(3) "Bringing Evidence-Driven Progress To Education: A Recommended Strategy for the U.S. Department of Education"
Source: The Coalition for Evidence-Based Policy
On November 18, the Coalition for Evidence-Based Policy held a major policy forum with U.S. Secretary of Education Rod Paige. A webcast and transcript of the forum will be available [on the above web site] shortly. For further information, please contact Jon Baron (202-530-3279).
[FINAL REPORT] EXECUTIVE SUMMARY [available in PDF at http://www.excelgov.org/usermedia/images/uploads/PDFs/CoalitionExSum.pdf]
The recent enactment of No Child Left Behind, and its central principle that federal funds should support educational activities backed by "scientifically-based research," offers an opportunity to bring rapid, evidence-driven progress--for the first time--to U.S. elementary and secondary education. Education is a field in which a vast number of interventions, such as ability grouping and grade retention, have gone in or out of fashion over time with little regard to rigorous evidence. As a result, over the past 30 years the United States has made almost no progress in raising the achievement of elementary and secondary school students, according to the National Assessment of Educational Progress, despite a 90 percent increase in real public spending per student. Our extraordinary inability to raise educational achievement stands in stark contrast to our remarkable progress in improving human health over the same time period--progress which, as discussed in this report, is largely the result of evidence-based government policies.
To address the opportunity offered by No Child Left Behind, the Coalition for Evidence-Based Policy undertook a collaborative initiative with the Education Department to explore how the Department can most effectively use its new authority to advance evidence-based education policy. This document--our Coalition's final report on the initiative--sets out specific recommendations for consideration by the Department leadership, as well as the broader policy community including Congress. While this report is the product of extensive discussion with Department officials and staff, its final conclusions and recommendations are those of the Coalition--a nonprofit organization whose bipartisan Board is comprised of leading policymakers and scholars from a broad range of policy areas.
Proposed Strategy: The Department should launch a major, Department-wide effort to:
(i) Build the knowledge base of educational interventions proven effective through randomized controlled trials--not just in small demonstration projects but in large-scale replications; and
(ii) Provide strong incentives for the widespread use 'of such proven interventions by recipients of federal education funds.
The specific recommendations comprising this strategy are discussed on the next page [of the Executive Summary]...
(4) "Societies Raise Concerns about Document Removal from U.S. Department of Education Web Site" (Press Release)
Source: American Educational Research Association - 21 November 2002
The American Educational Research Association (AERA) and the American Library Association (ALA), in concert with 12 other national organizations, have joined in an effort to retain documents on the U.S. Department of Education's Web site.
In a letter to Education Secretary Rod Paige, the 14 professional organizations have requested that all U.S. Department of Education materials retain the level of accessibility now available.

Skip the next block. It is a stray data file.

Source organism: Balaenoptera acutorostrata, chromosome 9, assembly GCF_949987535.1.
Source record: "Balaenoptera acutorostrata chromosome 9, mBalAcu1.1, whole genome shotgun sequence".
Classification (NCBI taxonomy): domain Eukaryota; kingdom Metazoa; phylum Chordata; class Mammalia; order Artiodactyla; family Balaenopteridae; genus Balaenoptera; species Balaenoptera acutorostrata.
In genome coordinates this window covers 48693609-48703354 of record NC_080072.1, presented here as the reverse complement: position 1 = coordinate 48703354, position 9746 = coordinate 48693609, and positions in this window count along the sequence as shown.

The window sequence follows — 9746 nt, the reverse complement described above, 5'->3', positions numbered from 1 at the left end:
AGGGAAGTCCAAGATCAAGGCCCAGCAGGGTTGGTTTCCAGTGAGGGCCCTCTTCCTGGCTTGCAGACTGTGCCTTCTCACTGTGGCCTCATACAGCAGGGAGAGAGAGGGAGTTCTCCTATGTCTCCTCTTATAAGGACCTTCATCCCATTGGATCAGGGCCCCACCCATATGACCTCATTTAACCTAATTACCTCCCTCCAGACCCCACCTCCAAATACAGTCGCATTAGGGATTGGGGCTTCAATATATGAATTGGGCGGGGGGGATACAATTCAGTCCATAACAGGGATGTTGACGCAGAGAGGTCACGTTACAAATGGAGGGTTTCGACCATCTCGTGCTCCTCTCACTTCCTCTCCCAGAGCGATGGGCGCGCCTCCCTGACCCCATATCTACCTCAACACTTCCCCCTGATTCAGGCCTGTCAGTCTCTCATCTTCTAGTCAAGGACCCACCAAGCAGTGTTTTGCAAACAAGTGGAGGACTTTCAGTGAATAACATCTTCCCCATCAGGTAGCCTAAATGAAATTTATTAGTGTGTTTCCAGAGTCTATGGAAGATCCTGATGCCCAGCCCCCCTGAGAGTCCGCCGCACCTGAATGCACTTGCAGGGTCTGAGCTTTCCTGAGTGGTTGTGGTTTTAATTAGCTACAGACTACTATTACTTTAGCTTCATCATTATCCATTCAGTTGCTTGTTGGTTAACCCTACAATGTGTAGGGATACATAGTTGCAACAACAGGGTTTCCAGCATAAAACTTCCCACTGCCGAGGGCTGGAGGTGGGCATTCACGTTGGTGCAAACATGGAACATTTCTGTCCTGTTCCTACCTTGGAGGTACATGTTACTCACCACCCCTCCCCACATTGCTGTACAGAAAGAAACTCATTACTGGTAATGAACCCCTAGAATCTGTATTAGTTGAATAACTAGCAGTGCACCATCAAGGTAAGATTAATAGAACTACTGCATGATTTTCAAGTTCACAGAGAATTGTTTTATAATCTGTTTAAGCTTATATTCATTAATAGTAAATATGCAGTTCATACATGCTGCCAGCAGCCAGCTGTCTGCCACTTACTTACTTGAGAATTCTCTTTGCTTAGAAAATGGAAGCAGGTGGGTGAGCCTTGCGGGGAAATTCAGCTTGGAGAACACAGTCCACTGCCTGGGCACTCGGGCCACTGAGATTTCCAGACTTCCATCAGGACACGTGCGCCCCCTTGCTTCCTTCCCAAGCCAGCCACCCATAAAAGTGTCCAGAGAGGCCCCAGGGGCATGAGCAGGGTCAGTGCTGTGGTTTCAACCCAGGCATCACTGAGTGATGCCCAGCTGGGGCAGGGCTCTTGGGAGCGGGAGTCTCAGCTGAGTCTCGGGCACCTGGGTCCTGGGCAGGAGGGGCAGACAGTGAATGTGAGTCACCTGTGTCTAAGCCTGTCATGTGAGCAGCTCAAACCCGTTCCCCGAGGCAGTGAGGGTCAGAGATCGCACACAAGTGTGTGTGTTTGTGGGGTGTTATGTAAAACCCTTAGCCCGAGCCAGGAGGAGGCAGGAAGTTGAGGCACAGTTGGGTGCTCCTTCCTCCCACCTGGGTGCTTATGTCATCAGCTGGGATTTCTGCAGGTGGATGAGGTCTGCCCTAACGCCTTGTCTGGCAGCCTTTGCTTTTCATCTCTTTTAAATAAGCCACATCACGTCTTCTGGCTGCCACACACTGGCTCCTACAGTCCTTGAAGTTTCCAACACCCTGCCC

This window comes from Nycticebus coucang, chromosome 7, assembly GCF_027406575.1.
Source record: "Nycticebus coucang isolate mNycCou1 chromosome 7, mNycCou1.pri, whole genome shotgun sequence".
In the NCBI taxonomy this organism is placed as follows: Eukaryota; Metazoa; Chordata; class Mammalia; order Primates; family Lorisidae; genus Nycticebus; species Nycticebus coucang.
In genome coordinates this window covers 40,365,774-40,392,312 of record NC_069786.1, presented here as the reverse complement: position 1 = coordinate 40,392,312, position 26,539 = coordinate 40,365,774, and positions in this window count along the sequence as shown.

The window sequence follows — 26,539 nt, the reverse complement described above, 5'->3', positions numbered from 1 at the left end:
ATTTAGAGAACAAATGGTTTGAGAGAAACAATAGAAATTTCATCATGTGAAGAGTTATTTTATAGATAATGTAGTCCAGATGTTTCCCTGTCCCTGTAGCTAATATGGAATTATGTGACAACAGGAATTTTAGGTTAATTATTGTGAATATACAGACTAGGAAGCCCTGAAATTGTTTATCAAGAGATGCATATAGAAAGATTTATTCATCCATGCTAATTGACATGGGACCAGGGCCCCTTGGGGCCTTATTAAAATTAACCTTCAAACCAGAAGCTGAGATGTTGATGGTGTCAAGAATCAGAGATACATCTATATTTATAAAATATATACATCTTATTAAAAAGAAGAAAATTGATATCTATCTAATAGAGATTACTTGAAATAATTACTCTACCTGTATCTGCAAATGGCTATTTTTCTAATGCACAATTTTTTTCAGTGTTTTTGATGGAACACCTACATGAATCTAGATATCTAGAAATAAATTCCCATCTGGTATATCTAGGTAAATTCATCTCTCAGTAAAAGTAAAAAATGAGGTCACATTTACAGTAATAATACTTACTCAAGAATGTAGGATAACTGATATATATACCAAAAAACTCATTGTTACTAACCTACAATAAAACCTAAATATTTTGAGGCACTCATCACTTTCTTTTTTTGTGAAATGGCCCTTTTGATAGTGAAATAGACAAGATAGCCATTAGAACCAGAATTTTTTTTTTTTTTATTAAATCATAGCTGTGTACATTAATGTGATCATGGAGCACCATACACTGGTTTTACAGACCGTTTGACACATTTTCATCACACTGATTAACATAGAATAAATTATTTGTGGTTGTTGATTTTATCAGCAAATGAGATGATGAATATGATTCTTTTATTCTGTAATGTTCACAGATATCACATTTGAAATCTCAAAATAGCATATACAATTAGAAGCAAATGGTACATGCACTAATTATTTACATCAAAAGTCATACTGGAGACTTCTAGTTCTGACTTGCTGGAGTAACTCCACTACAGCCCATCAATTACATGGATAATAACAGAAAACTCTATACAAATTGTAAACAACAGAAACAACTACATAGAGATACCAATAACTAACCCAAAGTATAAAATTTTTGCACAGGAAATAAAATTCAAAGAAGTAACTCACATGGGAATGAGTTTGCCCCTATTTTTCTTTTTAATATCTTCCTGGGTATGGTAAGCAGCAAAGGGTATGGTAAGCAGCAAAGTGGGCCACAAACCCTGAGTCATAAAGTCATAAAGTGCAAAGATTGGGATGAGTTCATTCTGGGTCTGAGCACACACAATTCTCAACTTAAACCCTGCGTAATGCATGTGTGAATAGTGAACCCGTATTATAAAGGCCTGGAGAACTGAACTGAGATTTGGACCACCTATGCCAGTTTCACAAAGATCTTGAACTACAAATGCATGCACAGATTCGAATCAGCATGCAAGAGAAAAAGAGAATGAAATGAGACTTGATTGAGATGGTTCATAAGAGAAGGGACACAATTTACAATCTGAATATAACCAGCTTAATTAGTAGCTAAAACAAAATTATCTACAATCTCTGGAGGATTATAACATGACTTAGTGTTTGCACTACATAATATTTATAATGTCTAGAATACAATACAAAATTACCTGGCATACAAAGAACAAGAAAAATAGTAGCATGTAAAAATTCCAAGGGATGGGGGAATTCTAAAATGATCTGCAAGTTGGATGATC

The groups have expressed concerns about the fate of information scheduled to be removed from the publicly accessible Web site. "Because the Internet has become, by far, the method of choice for disseminating information and research data widely and efficiently, we are concerned about efforts that would diminish access and use of these records," they wrote.
In addition, they are equally concerned about actions that would remove from access research, data, and other digests of information that otherwise have been publicly available, regardless of administration. They advocate that educational stakeholders be included in the web revamping process.
The AERA/ALA-initiated effort was triggered this fall after the library, educational research and related social science communities learned of an internal memo, "Criteria and Process for Removing Old Content from www.ed.gov," that the Education Department issued to staff members on May 31, 2002. According to the internal government memo, the federal initiative strives to remove from public access information that either is outdated or "does not reflect the priorities, philosophies, or goals of the present administration."
Dr. Felice J. Levine, AERA Executive Director, emphasizes the importance of access to research reports and data. "Sound policy depends on solid science," she notes. "We need to ensure that research materials remain accessible so that analysts can interrogate them further and compare new results with prior data. We need to resist policies or procedures that remove such information or make it difficult to find."
"The American Library Association supports Education Secretary Paige's effort to improve the functional usability of the Department's Web site--by making it more user friendly to the general public," says ALA Washington Office Executive Director Emily Sheketoff. "However, we strongly believe that education information should be continuously accessible to educators, researchers, families, and children--and must remain permanently available to the public," she concludes.
In their letter, the professional societies state, "We, as well as the general public, need Internet access to the research, data, reports, and other digests and information that may be removed from the Department's Web site."
To read the complete text of the associations' letter online, go to http://www.aera.net/communications/news/021025.htm
COMET is sponsored in part by a grant from the California Mathematics Project.